I'm currently benchmarking several RDBMSs with respect to analytical query performance on medium-sized multidimensional data sets. The data set contains 30,000,000 fact rows evenly distributed in a multidimensional space of 9 hierarchical dimensions. Each dimension has 8000 members.

The test query selects about one half of the members from each dimension, and calculates fact sums grouped by 5 high-level members from each dimensional hierarchy. (There are actually some additional complications that makes the query end up listing 20 table aliases in the from-clause, 18 of which are aliases for 2 physical tables.)

On Oracle the query runs in less than 3 seconds. All steps have been taken to ensure that Oracle will apply star schema optimization to the query (e.g. having loads of single-column bitmap indexes). The query plan reveals that a bitmap merge takes place before fact lookup.

There's a lot of RAM available, and series of queries have been run in advance to make sure the required data resides in the cache. This is confirmed by a very high CPU utilization and virtually no I/O during the query execution.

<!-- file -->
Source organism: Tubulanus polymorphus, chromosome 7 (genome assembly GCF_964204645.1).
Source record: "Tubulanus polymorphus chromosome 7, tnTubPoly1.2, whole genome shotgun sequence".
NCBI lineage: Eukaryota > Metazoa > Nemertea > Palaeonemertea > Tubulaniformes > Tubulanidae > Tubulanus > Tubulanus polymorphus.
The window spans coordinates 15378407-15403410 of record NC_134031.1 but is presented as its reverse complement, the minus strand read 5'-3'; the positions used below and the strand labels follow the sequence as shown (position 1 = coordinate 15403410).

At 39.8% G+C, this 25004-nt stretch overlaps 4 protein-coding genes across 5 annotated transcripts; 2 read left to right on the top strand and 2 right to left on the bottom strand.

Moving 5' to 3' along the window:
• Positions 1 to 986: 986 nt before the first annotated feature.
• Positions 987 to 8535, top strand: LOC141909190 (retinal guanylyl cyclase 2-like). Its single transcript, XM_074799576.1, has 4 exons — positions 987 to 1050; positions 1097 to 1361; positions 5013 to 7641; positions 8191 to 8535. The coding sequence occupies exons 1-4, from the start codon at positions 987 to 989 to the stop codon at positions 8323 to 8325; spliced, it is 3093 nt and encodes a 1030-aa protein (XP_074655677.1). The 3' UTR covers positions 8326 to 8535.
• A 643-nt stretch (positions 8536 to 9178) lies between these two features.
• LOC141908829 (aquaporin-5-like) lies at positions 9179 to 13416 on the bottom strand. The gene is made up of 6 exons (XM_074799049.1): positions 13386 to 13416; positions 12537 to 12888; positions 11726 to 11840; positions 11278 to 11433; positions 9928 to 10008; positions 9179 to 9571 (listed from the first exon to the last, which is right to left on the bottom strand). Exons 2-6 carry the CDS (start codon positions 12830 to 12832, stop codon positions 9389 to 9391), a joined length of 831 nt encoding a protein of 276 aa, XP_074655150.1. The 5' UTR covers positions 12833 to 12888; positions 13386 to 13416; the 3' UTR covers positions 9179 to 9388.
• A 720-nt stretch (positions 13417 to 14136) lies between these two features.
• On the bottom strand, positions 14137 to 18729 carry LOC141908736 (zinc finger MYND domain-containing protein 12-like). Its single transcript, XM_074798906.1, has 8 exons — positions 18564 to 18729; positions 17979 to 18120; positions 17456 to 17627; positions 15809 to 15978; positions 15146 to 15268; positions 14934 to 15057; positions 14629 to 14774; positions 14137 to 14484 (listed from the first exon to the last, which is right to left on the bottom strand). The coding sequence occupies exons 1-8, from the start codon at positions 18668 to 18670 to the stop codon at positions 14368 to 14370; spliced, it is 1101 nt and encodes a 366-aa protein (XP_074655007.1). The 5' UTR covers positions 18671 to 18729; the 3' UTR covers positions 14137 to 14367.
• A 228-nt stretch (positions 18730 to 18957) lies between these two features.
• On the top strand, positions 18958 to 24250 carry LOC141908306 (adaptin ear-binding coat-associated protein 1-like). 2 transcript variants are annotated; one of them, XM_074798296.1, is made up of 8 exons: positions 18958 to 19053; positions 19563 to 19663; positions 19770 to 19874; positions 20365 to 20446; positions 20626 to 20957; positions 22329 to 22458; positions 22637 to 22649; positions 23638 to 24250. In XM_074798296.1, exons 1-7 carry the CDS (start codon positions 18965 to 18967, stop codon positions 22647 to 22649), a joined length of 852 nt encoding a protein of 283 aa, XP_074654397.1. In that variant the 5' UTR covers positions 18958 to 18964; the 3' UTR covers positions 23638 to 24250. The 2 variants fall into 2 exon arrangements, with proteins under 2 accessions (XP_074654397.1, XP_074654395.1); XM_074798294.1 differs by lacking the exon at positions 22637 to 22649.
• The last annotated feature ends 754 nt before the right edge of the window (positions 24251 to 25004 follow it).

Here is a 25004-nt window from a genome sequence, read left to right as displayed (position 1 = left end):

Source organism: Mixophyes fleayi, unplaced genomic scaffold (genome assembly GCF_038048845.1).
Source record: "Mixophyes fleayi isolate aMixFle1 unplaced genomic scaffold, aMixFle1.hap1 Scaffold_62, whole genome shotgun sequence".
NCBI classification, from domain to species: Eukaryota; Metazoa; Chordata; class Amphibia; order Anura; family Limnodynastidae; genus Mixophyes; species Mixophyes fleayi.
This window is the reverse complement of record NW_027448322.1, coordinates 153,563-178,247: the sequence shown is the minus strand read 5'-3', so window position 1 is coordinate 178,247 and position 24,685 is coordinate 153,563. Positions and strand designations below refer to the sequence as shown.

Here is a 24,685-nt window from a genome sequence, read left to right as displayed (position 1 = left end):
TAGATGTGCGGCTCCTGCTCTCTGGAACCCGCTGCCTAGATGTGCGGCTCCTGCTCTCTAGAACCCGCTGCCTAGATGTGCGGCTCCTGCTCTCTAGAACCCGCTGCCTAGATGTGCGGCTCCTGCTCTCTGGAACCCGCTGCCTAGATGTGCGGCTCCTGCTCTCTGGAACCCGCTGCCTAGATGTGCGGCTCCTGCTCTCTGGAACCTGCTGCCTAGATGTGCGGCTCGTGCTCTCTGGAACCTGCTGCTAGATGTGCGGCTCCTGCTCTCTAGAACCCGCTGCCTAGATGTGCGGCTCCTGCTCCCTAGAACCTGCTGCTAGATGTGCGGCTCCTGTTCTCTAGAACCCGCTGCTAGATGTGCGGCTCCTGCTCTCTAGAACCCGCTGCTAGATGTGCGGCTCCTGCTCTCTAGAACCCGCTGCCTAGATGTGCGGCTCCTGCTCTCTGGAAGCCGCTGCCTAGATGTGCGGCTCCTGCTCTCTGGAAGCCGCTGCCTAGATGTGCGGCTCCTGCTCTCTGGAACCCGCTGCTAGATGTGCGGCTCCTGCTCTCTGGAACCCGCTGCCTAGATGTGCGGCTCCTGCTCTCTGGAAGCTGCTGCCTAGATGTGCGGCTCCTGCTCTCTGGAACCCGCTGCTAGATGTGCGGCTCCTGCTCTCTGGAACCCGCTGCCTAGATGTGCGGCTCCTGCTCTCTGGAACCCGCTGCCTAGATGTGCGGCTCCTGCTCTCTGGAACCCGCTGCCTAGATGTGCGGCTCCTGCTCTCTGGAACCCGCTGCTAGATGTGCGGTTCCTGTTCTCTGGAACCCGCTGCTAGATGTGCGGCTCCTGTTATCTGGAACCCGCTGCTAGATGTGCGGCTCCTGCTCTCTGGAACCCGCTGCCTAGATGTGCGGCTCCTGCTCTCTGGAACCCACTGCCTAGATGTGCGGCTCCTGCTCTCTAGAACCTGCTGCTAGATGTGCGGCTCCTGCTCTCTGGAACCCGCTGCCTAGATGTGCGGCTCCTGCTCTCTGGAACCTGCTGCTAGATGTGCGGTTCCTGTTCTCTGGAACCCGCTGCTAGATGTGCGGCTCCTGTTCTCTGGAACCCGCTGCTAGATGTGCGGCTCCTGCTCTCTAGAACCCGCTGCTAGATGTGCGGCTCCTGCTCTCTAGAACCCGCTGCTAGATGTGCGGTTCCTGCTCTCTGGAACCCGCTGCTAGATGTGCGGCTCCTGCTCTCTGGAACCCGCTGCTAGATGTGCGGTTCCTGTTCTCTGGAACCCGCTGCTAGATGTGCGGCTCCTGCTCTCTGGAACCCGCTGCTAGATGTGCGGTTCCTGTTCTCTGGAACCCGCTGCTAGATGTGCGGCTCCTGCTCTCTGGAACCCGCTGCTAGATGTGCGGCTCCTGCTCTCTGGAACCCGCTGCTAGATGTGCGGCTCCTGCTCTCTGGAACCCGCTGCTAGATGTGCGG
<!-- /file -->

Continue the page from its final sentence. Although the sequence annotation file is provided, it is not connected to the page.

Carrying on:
I have established similar conditions for the query in PostgreSQL, and it runs in about 30 seconds. Again the CPU utilization is high with no noticable I/O. The query plan is of course very different from that of Oracle, since PostgreSQL lacks the bitmap index merge operation. It narrows down the result one dimension at a time, using the single-column indexes provided. It is not an option for us to provide multi-column indexes tailored to the specific query, since we want full freedom as to which dimensions each query will use.

Are these the results we should expect when comparing PostgreSQL to Oracle for such queries, or are there special optimization options for PostgreSQL that we may have overlooked? (I wouldn't be suprised if there are, since I spent at least 2 full days trying to trigger the star optimization magic in my Oracle installation.)